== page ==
The emergence of Machine Learning has led to a significant influx of computer science professionals into the field of econometrics. Although the blend of different disciplines is often advantageous, there is usually a necessary period of adjustment, during which misunderstandings are frequent. Evidence and examples supporting these observations can be found in the literature cited below, especially in the work of Iskhakov et al., 2020.
While I was always conscious of these potential misunderstandings, the extent of their incompatibility became apparent to me while I was working on a research paper about Instrumental Variables (IV).
Now, many theoretical works on applied machine-learning to econometrics focused on a particular issue connected to IV, namely: measurament error. "Measurement error" in econometrics refers to inaccuracies or errors in the data used for analysis. For instance, if you're studying the relationship between income and education, but the income data is not precisely recorded (maybe because some people underreport their earnings), that's a measurement error.
IV come into play to correct for these errors. Think of IV as a tool that helps find the true relationship between variables (like income and education) by using additional information that is related to the cause (education) but not affected by the measurement errors in the outcome (income). This helps in getting a clearer, more accurate picture of the actual relationship, free from the distortions caused by measurement errors.
A famous example of IV is provided in Angrist (1990). Specifically, he proposed using draft lottery for military service during Vietnam War as an instrument for veteran status.
The use of IV in econometrics involves meeting several important assumptions. However, many studies on IV conducted by machine learning experts tend to concentrate primarily on one particular assumption known as the exclusion restriction.
As I previously pointed out, there are more assumptions that need to be satisfied for an instrument to be effective, and these are often crucial!
Following the example of Angrist (1990), Card and Lemieux (2001) showed indeed, that the latter instrument was related to Y not via the treatment (veteran status) but via unobservables. As explained in Huber (2023), the draft lottery in fact induced also college enrollment since military service could be postponed for college students. Being enrolled into college, in turns affected the outcome variable, earnings.
We will now explore the main assumptions of IV via the following standard notation. We will refer to Y as being the outcome of interest, X are covariates, Z the instrument (which we will assume to be binary for the sake of clarity) and D the treatment status depending on the instrument (namely D(z) is the potential treatment decision if the instrument Z has value z). As we will see, to identify the main estimator of IVs, the Local Average Treatment Effect (LATE), we will need to focus on a particular group of people which will be identified by their response to treatment. Namely, we will focus on compliers, i.e. those that get treated when Z=1 and who get not when Z=0 (i.e. D(1)=1, D(0)=0).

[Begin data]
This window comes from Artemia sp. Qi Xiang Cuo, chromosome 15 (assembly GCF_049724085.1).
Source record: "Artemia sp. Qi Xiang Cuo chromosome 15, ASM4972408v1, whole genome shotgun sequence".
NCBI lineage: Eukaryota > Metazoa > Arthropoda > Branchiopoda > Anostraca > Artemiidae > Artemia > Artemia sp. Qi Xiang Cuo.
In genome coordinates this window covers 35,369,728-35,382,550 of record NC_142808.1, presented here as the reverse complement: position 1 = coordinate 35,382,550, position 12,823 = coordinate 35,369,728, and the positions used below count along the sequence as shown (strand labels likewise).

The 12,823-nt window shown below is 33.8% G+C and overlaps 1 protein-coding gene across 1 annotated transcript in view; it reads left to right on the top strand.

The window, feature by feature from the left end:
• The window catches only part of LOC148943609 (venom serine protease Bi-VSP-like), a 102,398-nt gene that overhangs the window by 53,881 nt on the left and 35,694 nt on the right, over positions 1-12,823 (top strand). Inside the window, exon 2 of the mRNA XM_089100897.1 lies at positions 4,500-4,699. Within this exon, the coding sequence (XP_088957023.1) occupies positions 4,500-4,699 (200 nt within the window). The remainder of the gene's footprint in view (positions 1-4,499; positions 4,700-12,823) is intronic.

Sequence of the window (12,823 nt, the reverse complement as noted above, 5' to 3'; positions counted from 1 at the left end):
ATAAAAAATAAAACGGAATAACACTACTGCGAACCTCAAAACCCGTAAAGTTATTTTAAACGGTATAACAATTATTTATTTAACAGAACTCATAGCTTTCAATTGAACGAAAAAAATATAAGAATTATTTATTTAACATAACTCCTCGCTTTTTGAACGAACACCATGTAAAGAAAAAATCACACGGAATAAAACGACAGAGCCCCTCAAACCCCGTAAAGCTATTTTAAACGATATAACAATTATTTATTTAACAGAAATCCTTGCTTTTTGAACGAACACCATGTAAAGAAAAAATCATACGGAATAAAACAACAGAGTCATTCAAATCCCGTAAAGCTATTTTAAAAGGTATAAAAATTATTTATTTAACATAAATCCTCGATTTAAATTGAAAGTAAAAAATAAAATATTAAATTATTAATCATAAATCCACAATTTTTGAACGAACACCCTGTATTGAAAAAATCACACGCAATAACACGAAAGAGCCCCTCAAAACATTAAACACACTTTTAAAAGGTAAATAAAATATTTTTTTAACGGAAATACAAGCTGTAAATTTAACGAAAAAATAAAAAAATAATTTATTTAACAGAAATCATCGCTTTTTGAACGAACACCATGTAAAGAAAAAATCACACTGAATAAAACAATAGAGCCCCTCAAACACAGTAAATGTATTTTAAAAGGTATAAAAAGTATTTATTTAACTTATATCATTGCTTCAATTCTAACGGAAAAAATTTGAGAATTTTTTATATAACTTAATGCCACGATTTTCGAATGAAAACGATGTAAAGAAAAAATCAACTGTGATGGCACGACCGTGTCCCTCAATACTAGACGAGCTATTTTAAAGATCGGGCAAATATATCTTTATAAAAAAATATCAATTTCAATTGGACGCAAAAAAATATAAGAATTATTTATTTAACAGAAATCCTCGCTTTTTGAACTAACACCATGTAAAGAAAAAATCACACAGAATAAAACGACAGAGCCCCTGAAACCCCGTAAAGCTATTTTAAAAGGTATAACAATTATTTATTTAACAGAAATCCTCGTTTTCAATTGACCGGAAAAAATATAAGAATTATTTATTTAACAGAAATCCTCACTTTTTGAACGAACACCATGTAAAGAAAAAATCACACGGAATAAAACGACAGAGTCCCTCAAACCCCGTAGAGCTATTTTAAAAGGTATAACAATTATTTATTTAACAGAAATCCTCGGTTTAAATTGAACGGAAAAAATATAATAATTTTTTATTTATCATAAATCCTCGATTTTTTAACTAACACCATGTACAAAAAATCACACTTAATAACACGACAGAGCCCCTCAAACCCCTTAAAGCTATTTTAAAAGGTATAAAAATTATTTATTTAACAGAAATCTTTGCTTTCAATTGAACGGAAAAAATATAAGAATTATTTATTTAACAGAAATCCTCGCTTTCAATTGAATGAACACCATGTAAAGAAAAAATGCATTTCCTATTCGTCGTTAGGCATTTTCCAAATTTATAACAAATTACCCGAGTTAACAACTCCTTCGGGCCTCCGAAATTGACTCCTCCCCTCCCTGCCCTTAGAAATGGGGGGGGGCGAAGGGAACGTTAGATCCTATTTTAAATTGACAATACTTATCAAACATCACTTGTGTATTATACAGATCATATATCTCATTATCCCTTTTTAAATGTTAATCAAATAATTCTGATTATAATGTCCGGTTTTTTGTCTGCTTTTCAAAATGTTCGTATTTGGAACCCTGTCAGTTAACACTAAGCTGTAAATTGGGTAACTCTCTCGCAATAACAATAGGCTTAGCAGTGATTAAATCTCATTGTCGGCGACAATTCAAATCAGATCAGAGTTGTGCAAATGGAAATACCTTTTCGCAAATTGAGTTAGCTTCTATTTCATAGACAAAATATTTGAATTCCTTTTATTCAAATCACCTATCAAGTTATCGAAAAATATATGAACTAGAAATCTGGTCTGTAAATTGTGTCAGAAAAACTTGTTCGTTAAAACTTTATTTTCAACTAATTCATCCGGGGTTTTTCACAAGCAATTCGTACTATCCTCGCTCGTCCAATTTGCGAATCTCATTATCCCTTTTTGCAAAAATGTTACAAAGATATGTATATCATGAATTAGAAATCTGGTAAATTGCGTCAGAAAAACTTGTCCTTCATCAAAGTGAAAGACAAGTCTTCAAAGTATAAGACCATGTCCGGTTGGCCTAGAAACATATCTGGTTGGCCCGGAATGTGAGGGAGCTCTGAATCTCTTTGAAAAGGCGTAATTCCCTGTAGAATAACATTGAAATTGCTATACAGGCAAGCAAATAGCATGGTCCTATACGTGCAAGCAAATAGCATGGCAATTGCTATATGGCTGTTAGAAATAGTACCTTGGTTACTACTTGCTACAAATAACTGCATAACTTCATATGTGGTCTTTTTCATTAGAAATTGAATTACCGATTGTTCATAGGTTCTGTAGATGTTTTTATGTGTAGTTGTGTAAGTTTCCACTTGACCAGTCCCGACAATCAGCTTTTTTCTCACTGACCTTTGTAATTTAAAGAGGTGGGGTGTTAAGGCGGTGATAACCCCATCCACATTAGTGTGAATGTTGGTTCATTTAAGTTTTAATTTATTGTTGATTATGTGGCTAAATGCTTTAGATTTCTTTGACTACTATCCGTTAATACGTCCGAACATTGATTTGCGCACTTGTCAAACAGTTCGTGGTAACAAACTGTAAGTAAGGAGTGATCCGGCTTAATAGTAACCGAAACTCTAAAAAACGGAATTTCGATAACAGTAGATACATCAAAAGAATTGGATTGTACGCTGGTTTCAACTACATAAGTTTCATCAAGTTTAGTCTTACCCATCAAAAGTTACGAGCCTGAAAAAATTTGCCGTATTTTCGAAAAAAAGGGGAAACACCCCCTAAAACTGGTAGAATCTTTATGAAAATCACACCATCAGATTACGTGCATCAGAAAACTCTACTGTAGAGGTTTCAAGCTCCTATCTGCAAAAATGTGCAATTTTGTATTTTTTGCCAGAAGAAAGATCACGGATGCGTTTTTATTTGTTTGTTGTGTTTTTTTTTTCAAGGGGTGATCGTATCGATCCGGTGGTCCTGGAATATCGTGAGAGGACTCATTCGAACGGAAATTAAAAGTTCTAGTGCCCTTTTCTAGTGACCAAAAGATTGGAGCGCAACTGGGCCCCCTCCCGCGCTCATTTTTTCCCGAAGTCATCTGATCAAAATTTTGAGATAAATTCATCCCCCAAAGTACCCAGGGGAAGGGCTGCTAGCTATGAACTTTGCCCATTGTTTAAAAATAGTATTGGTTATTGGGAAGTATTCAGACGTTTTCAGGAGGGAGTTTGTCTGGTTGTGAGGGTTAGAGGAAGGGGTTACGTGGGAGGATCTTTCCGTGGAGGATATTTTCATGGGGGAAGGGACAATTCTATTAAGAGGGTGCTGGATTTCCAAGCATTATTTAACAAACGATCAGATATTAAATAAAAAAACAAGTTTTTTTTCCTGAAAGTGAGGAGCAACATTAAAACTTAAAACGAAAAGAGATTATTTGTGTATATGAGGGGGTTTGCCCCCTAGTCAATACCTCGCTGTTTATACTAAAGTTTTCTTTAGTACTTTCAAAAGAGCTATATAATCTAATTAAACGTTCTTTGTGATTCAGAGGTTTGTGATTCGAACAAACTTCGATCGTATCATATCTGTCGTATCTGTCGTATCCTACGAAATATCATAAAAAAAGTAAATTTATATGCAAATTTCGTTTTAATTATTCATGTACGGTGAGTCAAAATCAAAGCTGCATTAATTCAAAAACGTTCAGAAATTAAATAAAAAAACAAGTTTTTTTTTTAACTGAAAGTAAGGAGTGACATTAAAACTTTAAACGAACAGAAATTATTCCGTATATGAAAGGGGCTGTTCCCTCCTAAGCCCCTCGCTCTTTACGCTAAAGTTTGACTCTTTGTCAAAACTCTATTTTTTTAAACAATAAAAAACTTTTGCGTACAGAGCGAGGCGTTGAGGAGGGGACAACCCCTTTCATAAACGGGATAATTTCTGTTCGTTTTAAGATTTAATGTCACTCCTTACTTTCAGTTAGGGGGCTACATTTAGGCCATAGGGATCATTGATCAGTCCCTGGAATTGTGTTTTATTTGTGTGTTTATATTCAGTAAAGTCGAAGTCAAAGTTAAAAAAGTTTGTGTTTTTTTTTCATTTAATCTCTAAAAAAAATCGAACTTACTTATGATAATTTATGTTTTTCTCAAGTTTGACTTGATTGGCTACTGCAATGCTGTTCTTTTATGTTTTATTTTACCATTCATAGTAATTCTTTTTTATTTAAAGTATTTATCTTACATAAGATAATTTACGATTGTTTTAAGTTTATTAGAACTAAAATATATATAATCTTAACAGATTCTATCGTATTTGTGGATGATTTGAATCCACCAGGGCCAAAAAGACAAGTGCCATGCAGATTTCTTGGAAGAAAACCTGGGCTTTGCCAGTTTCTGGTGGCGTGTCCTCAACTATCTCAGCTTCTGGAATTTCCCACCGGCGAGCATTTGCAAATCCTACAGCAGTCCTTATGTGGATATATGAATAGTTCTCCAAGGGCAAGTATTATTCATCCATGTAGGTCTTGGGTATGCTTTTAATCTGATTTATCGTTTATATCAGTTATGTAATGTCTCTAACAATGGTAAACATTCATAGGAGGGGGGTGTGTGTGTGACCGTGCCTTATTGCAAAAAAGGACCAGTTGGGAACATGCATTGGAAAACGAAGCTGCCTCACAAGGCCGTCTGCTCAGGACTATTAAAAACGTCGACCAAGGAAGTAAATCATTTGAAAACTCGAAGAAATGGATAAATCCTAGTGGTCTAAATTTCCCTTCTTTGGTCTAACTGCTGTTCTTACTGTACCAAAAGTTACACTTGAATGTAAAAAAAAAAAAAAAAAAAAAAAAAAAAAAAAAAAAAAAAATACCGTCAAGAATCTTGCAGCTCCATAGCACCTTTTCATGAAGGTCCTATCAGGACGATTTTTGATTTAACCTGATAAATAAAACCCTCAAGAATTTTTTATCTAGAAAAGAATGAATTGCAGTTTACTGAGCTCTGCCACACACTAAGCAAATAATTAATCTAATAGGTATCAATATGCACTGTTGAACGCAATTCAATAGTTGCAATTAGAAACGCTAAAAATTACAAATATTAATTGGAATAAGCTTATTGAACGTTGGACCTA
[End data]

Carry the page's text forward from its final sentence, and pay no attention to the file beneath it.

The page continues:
Notice: there are cases in which the expected value of the LATE corresponds to the Average Treatment Effect (ATE). We will briefly discuss this case in what follows.
The recap (assumptions)
In our journey through econometric methodologies, we’ve arrived at a pivotal station: the IV approach, particularly its application in identifying the LATE. To grasp the full potential of IV, we must first understand the concepts of compliers, defiers, always takers and never takers:
Compliers: These are the go-with-the-flow folks. If the nudge suggests taking the treatment, they'll take it; if there's no nudge, they won't. They're the key group for IV analysis because their behavior helps us understand the true effect of the treatment. The have D(1)=1, D(0)=0.
Defiers: The rebels of the group. They do the opposite of what the nudge suggests. If it says "take the treatment," they won't, and vice versa. They're like the kids who refuse to eat their veggies just because they're told to. For them D(1)=0, D(0)=1
Always Takers: No matter what the nudge says, these individuals will always take the treatment. They're like the person who always eats dessert, regardless of whether it's recommended. For them D(1)=1, D(0)=1.
Never Takers: Contrary to the Always Takers, these individuals will never take the treatment, nudge or no nudge. Think of someone who never exercises, even when their smartwatch is constantly reminding them to. For them D(1)=0, D(0)=0.